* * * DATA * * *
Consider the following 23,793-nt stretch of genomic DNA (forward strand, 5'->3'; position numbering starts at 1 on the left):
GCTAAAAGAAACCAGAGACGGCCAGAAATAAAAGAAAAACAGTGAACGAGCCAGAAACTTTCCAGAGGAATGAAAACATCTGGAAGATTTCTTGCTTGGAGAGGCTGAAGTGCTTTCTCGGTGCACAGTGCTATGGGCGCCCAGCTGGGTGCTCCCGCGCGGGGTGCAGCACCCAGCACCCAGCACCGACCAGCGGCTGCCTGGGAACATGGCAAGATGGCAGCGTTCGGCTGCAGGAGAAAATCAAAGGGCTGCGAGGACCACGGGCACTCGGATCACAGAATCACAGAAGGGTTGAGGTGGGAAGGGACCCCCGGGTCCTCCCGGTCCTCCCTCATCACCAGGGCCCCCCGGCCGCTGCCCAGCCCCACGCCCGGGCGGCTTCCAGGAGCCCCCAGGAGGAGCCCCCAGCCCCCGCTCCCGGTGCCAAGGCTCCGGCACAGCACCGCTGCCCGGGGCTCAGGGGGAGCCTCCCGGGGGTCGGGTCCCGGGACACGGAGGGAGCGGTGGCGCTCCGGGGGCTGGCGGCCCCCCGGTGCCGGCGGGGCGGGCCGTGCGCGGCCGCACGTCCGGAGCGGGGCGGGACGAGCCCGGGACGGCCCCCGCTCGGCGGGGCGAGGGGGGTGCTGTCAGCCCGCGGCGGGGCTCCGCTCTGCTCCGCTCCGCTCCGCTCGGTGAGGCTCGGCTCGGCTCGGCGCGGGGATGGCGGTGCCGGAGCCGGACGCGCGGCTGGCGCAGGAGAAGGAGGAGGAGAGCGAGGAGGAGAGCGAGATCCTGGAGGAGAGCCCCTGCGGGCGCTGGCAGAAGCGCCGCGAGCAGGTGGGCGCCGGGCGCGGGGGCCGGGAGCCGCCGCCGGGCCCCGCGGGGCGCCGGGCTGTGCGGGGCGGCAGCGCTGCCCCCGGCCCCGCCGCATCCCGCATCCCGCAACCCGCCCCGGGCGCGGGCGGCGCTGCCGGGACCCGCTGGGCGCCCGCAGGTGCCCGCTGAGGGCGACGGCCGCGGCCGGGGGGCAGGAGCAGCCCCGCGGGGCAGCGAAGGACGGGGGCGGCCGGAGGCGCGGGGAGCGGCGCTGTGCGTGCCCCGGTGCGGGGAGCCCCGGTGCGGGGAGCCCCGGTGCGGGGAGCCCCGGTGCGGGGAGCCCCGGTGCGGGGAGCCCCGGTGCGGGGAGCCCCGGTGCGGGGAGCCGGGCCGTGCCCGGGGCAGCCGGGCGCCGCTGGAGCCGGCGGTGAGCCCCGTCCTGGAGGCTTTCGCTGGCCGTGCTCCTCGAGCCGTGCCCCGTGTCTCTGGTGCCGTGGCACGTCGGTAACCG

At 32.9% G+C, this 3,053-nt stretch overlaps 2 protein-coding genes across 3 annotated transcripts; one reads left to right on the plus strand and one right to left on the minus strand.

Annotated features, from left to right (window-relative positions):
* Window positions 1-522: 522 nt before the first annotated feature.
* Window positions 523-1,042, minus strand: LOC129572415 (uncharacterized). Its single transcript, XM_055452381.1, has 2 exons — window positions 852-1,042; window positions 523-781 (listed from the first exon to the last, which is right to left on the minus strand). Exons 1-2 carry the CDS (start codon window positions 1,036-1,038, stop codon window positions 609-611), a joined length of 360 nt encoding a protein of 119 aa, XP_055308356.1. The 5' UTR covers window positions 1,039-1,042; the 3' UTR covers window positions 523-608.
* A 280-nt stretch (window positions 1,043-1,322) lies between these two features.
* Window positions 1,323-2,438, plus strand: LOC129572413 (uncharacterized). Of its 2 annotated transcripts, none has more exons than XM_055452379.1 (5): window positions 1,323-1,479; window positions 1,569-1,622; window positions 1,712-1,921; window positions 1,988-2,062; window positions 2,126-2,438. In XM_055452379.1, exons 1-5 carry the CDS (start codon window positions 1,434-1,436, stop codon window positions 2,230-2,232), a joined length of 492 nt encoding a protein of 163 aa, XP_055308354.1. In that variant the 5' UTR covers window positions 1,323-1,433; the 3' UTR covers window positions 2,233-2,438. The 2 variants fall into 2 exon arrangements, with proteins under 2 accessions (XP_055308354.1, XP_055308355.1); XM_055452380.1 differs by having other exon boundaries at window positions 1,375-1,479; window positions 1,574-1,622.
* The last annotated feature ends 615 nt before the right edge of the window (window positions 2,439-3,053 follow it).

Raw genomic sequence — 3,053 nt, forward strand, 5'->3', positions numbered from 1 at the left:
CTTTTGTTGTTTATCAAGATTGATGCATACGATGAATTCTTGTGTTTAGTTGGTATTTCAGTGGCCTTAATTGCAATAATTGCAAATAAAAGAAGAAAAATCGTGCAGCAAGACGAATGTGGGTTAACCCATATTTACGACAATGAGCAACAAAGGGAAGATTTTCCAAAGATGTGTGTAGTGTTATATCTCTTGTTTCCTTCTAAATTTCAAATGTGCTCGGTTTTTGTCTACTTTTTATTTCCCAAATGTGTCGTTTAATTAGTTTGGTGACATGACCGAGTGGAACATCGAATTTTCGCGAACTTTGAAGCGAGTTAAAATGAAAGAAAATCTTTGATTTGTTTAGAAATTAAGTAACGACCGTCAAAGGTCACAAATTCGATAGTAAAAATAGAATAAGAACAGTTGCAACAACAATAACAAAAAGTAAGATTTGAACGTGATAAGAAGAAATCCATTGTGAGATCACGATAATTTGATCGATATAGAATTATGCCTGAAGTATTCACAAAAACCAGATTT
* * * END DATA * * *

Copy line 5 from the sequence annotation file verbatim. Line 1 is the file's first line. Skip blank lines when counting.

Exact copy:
* Window positions 1-522: 522 nt before the first annotated feature.